• Proposed
  • 2Under Assessment
  • 3Preliminary Assessed
  • 4Assessed
  • 5Published

Leccinum montanum Thiers

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Scientific name
Leccinum montanum
Author
Thiers
Common names
 
IUCN Specialist Group
Mushroom, Bracket and Puffball
Kingdom
Fungi
Phylum
Basidiomycota
Class
Agaricomycetes
Order
Boletales
Family
Boletaceae
Assessment status
Proposed
Proposed by
Noah Siegel
Comments etc.
Noah Siegel

Assessment Notes

Taxonomic notes

Described based on a collection made in El Dorado County, California, USA (Thiers 1975).

Leccinum in general are taxonomically confounded by lack of informative morphological criteria, as well as poorly-known and competing species concepts.

Leccinum montanum should be compared genetically with L. californicum; a white-capped but otherwise very similar species, which co-occurs with this species at two of the four known locations in California. It should also be compared to other Leccinum described from eastern North American aspen forests.


Why suggested for a Global Red List Assessment?

Leccinum montanum is a bolete described from aspen groves in the Sierra Nevada mountains of California. There are currently nine locations reported from across the western USA mountains (Mycoportal 2021). It is likely more common than records indicate.

Leccinum are in need of modern taxonomic work, especially species reported from California. Until such time, it’s probably best to list this species as Data Deficient (DD).


Geographic range

Known from three locations in the Sierra Nevada mountains of California, and six highly disjunct populations in the Cascade Range and Rocky Mountains, and a single collection from Alaska. This species is probably widespread with quaking aspen (Populus tremuloides) in the western mountains.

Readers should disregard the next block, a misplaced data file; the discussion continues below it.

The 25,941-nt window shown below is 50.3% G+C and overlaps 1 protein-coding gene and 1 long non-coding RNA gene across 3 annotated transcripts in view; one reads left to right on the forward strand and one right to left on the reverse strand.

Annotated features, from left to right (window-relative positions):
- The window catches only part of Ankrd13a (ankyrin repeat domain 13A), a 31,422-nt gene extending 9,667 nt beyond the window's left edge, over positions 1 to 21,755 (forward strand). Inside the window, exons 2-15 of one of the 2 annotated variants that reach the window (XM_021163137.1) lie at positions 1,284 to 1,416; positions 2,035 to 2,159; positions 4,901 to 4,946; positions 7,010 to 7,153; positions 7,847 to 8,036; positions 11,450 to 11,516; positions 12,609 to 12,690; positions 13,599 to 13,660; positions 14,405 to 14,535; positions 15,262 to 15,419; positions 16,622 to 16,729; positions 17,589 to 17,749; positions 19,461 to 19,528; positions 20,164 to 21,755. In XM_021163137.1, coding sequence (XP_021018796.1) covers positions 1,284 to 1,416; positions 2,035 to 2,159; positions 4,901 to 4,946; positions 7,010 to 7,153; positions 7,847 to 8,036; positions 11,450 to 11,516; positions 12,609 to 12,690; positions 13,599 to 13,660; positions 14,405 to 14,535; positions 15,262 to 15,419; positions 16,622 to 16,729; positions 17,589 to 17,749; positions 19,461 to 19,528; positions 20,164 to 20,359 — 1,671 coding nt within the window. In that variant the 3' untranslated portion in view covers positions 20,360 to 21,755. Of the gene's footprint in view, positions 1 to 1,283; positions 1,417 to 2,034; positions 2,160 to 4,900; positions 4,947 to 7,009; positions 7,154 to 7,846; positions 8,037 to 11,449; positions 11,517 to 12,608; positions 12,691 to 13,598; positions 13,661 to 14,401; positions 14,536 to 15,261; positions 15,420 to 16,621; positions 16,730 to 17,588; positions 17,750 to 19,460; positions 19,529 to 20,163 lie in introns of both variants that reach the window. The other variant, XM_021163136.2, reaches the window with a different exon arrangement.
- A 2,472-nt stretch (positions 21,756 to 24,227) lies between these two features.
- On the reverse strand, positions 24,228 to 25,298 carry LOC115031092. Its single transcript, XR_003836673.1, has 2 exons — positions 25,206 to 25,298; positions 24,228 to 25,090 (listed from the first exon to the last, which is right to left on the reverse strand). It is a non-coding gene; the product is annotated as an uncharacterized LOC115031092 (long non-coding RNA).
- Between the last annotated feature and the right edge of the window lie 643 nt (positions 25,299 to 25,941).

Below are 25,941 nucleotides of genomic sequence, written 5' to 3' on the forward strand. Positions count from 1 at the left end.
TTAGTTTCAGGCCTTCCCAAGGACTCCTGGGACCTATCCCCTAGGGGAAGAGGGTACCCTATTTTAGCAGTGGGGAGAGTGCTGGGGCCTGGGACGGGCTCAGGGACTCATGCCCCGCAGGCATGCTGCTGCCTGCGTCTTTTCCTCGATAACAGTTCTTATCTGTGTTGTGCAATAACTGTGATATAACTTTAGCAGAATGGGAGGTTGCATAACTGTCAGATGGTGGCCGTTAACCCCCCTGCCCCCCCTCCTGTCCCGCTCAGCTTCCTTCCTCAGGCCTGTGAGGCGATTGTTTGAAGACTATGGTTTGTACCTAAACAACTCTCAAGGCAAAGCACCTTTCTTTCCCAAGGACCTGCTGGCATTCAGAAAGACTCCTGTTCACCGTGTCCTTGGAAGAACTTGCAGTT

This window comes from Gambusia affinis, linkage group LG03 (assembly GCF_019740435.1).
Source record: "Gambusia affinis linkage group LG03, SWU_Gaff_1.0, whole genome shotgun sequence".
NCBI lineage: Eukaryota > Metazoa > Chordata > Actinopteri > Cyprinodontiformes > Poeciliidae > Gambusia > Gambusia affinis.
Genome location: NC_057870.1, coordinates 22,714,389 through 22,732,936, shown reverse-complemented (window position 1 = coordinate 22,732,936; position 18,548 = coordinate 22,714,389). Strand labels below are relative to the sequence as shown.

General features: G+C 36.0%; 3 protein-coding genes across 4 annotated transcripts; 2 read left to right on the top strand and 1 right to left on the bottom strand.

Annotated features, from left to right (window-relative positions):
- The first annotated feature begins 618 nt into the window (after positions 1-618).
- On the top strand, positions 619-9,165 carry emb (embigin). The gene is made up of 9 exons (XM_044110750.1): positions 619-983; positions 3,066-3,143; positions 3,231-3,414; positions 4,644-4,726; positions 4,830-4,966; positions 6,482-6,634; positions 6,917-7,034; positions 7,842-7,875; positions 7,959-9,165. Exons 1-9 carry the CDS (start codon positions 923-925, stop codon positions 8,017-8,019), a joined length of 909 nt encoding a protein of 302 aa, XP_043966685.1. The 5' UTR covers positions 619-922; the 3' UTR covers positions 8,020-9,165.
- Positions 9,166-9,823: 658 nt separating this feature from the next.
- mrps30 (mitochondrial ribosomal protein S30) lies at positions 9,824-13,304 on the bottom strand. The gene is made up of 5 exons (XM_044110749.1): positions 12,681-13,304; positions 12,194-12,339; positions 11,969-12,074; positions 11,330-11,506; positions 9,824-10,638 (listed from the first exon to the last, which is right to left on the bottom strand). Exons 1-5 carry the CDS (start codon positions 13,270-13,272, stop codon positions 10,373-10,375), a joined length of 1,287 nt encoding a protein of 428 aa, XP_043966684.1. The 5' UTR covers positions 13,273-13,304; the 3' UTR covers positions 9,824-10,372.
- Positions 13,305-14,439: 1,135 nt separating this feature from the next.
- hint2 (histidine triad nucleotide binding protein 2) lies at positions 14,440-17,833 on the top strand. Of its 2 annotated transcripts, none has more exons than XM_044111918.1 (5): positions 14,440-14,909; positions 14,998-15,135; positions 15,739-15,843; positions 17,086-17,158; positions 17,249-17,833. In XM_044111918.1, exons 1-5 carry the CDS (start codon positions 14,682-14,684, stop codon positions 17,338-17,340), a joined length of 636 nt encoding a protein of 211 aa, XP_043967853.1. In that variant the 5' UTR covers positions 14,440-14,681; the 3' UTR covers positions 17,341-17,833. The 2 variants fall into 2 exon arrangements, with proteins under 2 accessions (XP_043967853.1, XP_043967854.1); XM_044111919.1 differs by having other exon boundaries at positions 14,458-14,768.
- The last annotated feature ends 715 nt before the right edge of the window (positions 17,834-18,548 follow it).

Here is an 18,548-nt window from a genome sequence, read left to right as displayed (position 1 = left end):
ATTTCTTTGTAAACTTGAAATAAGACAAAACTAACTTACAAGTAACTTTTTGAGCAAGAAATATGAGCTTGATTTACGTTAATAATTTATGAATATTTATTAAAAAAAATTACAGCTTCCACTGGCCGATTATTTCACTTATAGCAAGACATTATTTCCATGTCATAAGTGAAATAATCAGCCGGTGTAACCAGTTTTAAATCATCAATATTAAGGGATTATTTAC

Population and Trends

Population appears to occur over a widespread area, but very little is known about trends of this species. No collections have been made in California since 1983, although this may be a case of mycologist not looking for, or identifying it correctly. Targeted surveys to known locations are needed to assess.

Population Trend: Uncertain


Habitat and Ecology

Fruitbodies solitary or scattered in soil and duff; presumably ectomycorrhizal and associated with Quaking Aspen (Populus tremuloides) in higher elevations of the Sierra Nevada, Cascades and Rocky Mountains. Fruiting in summer and early fall.

Temperate Forest

Threats

Decline of aspen groves in the Sierra Nevada, due in part to conifer encroachment from fire suppression, and cattle grazing.

Suppression in fire frequency/intensity

Conservation Actions

This species was included in A Field Guide to the Rare Fungi of California’s National Forests (Siegel et al. 2019), and was recommended for the Forest Service sensitive species list.

Although aspen restoration projects are ongoing, effort should be made to cause minimal damage to the duff and under story.


Research needed

Targeted surveys of aspen groves in the Sierra Nevada and southern Cascade Range in California. Modern taxonomic work on Leccinum.

TaxonomyPopulation size, distribution & trends

Use and Trade

Leccinum are edible, and occasionally collected by foragers.

Food - human

Bibliography

MyCoPortal. 2021. Mycology Collections Portal.  Available at: http://mycoportal.org

Siegel, N., Vellinga, E.C., Schwarz, C., Castellano, M.A. and Ikeda, D. 2019. A Field Guide to the Rare Fungi of California’s National Forests. Bookmobile: Minneapolis, MN. 313 p.

Thiers, H.D. 1975. California Mushrooms A Field Guide to the Boletes. Hafner Press.


Country occurrence

Regional Population and Trends

Country Trend Redlisted